ENGL479P - Selected Topics in English and American Literature after 1800: AfroAsian Migrations, Diasporas, and Crossing
0101 - Edlie Wong

This course explores the literary representations of early African American and Asian American migration and settlement in the Americas. As slaves, indentured laborers, and immigrants, black and Asian migrants played a significant role in the making of modern America, yet their political claims upon the nation proved to be a far more divisive matter. This class brings these racial histories together within a comparative framework to explore the multiracial stories that often elude capture in conventional literary histories. Over the semester, we will investigate an eclectic mix of nonfictional and fictional writings addressing the various points of convergence (and divergence) among the complex histories of slavery and immigration in the Americas. Writers we may read include Frederick Douglass, James D. Corrothers, W.E.B. DuBois, Younghill Kang, Patricia Powell, Cristina Garcia, Cynthia Shearer, and Amitav Ghosh. In our readings, we will ask, among other things, how these writers contributed to and challenged ideas about “America” and the American experience.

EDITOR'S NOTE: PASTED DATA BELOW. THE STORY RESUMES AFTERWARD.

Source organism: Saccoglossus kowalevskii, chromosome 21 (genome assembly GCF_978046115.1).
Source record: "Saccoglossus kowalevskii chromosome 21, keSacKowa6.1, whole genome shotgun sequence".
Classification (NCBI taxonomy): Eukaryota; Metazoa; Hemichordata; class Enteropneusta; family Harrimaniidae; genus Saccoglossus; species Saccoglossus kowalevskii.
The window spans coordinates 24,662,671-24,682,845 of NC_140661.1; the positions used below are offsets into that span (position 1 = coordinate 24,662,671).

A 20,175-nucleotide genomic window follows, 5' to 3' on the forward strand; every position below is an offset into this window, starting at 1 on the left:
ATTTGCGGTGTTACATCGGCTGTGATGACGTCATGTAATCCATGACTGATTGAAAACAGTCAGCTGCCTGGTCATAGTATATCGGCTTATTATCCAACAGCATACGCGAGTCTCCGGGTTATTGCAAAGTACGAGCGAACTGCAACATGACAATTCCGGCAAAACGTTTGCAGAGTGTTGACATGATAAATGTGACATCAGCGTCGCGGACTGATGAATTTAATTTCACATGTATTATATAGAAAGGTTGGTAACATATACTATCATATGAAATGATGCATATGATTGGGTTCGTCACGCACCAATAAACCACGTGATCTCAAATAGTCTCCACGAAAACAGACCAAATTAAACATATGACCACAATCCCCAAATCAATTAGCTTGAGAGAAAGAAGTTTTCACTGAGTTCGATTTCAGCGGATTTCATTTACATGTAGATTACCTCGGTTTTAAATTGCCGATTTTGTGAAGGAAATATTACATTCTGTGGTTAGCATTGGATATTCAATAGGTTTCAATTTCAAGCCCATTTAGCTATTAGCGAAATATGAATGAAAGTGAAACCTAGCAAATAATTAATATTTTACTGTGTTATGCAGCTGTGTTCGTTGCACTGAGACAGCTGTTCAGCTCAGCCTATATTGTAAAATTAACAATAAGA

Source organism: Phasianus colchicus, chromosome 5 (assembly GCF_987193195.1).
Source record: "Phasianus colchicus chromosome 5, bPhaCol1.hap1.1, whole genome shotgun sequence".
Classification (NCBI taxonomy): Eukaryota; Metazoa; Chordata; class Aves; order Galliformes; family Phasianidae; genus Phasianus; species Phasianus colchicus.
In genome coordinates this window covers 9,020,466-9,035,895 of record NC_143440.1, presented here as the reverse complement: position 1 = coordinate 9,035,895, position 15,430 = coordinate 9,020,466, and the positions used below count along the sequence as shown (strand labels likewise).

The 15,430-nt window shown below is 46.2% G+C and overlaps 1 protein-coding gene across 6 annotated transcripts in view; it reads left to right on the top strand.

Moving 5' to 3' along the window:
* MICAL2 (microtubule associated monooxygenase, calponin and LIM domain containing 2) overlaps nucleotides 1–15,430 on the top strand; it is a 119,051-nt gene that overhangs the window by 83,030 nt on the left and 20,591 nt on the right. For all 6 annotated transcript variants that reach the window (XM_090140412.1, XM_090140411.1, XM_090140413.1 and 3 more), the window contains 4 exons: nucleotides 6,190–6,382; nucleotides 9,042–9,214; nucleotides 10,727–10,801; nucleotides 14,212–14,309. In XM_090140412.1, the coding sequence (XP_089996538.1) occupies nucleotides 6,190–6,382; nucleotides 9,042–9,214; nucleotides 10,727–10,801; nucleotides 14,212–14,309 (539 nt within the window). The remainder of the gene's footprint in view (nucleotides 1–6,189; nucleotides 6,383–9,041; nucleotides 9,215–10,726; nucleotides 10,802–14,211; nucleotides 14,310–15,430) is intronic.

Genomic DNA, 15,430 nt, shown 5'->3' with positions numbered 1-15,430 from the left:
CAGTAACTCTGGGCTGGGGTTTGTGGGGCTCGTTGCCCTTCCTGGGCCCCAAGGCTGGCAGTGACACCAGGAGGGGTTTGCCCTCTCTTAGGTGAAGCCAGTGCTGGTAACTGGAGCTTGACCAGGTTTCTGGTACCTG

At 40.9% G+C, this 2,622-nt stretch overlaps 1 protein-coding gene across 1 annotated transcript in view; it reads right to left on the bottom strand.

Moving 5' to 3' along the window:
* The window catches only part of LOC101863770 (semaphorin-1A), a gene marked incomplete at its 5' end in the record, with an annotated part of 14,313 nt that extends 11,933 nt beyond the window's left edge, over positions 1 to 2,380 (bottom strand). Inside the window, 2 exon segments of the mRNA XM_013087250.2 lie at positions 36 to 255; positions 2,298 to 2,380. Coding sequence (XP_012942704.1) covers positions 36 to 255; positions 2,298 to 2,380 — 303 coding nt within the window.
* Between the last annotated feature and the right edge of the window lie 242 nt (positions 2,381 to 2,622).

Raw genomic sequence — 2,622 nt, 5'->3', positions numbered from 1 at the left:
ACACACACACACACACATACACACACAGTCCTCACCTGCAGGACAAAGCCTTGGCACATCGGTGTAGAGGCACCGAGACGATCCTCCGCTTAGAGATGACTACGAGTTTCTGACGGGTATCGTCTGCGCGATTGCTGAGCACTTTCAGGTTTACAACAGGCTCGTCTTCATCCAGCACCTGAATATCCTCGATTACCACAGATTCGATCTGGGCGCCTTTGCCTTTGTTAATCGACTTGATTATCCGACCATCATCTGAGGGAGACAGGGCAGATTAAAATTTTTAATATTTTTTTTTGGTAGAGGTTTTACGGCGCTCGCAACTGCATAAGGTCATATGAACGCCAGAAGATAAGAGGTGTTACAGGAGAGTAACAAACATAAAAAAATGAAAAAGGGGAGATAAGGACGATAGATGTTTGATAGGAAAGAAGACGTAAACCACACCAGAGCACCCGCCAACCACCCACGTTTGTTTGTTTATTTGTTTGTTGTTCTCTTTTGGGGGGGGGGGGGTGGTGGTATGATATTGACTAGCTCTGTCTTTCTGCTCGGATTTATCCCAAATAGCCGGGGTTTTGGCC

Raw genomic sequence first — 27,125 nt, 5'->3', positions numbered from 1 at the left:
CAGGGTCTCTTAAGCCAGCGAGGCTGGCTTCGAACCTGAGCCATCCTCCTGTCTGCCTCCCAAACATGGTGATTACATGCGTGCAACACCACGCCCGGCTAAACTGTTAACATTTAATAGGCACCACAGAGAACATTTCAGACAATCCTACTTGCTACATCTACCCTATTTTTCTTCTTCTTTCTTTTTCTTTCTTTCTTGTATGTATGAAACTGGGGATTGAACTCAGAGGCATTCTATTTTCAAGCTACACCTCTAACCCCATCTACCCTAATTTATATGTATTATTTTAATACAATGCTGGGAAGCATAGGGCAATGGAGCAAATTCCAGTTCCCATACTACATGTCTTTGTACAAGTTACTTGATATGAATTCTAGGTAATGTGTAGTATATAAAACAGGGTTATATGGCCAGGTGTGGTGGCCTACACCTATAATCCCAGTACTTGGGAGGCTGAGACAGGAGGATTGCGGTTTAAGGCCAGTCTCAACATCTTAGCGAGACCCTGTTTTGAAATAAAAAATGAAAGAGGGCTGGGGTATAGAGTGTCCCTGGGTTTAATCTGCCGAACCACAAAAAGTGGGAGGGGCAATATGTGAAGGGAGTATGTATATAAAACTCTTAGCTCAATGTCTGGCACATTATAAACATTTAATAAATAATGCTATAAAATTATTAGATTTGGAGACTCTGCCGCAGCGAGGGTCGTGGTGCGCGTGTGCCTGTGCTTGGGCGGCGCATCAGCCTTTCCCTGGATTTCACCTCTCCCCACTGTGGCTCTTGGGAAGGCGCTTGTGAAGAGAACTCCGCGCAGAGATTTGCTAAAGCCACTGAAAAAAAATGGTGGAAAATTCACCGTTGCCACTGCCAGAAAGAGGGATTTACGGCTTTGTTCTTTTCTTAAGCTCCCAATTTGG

Repeatable to 9 credits if content differs.


Two English courses in literature; or permission of ARHU-English department.